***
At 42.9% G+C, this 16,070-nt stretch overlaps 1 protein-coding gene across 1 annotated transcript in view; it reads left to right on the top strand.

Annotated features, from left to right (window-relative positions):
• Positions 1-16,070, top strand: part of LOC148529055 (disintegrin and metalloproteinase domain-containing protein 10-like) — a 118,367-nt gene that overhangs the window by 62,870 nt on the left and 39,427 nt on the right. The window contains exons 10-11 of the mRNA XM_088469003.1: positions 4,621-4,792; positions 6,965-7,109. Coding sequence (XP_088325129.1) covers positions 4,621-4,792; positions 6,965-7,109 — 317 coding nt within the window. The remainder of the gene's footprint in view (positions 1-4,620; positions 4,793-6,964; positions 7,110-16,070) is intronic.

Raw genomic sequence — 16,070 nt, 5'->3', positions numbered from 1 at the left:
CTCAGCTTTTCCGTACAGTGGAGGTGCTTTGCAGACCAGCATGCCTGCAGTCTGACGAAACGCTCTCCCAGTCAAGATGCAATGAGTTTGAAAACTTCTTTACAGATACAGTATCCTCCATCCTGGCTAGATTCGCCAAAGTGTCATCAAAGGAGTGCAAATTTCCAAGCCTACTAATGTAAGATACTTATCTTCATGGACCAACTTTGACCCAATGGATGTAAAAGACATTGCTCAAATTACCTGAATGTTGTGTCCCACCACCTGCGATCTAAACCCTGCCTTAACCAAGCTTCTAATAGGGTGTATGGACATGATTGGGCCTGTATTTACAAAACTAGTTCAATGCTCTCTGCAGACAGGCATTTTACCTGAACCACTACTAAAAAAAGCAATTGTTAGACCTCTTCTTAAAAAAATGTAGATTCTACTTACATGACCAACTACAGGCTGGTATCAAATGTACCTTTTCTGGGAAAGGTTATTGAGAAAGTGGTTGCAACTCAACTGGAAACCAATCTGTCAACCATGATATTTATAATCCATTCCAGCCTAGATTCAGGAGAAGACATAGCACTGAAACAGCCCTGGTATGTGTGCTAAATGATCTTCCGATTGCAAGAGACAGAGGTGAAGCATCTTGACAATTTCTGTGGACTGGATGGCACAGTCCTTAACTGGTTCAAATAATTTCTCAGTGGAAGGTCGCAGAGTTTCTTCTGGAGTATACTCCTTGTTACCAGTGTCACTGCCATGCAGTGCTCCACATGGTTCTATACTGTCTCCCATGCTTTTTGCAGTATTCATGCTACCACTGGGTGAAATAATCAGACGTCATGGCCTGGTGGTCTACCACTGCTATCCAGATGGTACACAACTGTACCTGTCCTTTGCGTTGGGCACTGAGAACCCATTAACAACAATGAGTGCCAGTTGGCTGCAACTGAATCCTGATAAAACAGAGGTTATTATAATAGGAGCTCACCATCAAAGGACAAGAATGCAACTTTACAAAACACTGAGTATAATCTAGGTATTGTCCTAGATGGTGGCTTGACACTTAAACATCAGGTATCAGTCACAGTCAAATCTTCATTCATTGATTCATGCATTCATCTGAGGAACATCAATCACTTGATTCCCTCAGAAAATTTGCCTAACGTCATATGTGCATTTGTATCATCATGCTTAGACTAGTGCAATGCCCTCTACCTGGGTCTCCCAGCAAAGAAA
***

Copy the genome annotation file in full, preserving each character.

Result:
At 42.9% G+C, this 16,070-nt stretch overlaps 1 protein-coding gene across 1 annotated transcript in view; it reads left to right on the top strand.

Annotated features, from left to right (window-relative positions):
• Positions 1-16,070, top strand: part of LOC148529055 (disintegrin and metalloproteinase domain-containing protein 10-like) — a 118,367-nt gene that overhangs the window by 62,870 nt on the left and 39,427 nt on the right. The window contains exons 10-11 of the mRNA XM_088469003.1: positions 4,621-4,792; positions 6,965-7,109. Coding sequence (XP_088325129.1) covers positions 4,621-4,792; positions 6,965-7,109 — 317 coding nt within the window. The remainder of the gene's footprint in view (positions 1-4,620; positions 4,793-6,964; positions 7,110-16,070) is intronic.

Raw genomic sequence — 16,070 nt, 5'->3', positions numbered from 1 at the left:
CTCAGCTTTTCCGTACAGTGGAGGTGCTTTGCAGACCAGCATGCCTGCAGTCTGACGAAACGCTCTCCCAGTCAAGATGCAATGAGTTTGAAAACTTCTTTACAGATACAGTATCCTCCATCCTGGCTAGATTCGCCAAAGTGTCATCAAAGGAGTGCAAATTTCCAAGCCTACTAATGTAAGATACTTATCTTCATGGACCAACTTTGACCCAATGGATGTAAAAGACATTGCTCAAATTACCTGAATGTTGTGTCCCACCACCTGCGATCTAAACCCTGCCTTAACCAAGCTTCTAATAGGGTGTATGGACATGATTGGGCCTGTATTTACAAAACTAGTTCAATGCTCTCTGCAGACAGGCATTTTACCTGAACCACTACTAAAAAAAGCAATTGTTAGACCTCTTCTTAAAAAAATGTAGATTCTACTTACATGACCAACTACAGGCTGGTATCAAATGTACCTTTTCTGGGAAAGGTTATTGAGAAAGTGGTTGCAACTCAACTGGAAACCAATCTGTCAACCATGATATTTATAATCCATTCCAGCCTAGATTCAGGAGAAGACATAGCACTGAAACAGCCCTGGTATGTGTGCTAAATGATCTTCCGATTGCAAGAGACAGAGGTGAAGCATCTTGACAATTTCTGTGGACTGGATGGCACAGTCCTTAACTGGTTCAAATAATTTCTCAGTGGAAGGTCGCAGAGTTTCTTCTGGAGTATACTCCTTGTTACCAGTGTCACTGCCATGCAGTGCTCCACATGGTTCTATACTGTCTCCCATGCTTTTTGCAGTATTCATGCTACCACTGGGTGAAATAATCAGACGTCATGGCCTGGTGGTCTACCACTGCTATCCAGATGGTACACAACTGTACCTGTCCTTTGCGTTGGGCACTGAGAACCCATTAACAACAATGAGTGCCAGTTGGCTGCAACTGAATCCTGATAAAACAGAGGTTATTATAATAGGAGCTCACCATCAAAGGACAAGAATGCAACTTTACAAAACACTGAGTATAATCTAGGTATTGTCCTAGATGGTGGCTTGACACTTAAACATCAGGTATCAGTCACAGTCAAATCTTCATTCATTGATTCATGCATTCATCTGAGGAACATCAATCACTTGATTCCCTCAGAAAATTTGCCTAACGTCATATGTGCATTTGTATCATCATGCTTAGACTAGTGCAATGCCCTCTACCTGGGTCTCCCAGCAAAGAAA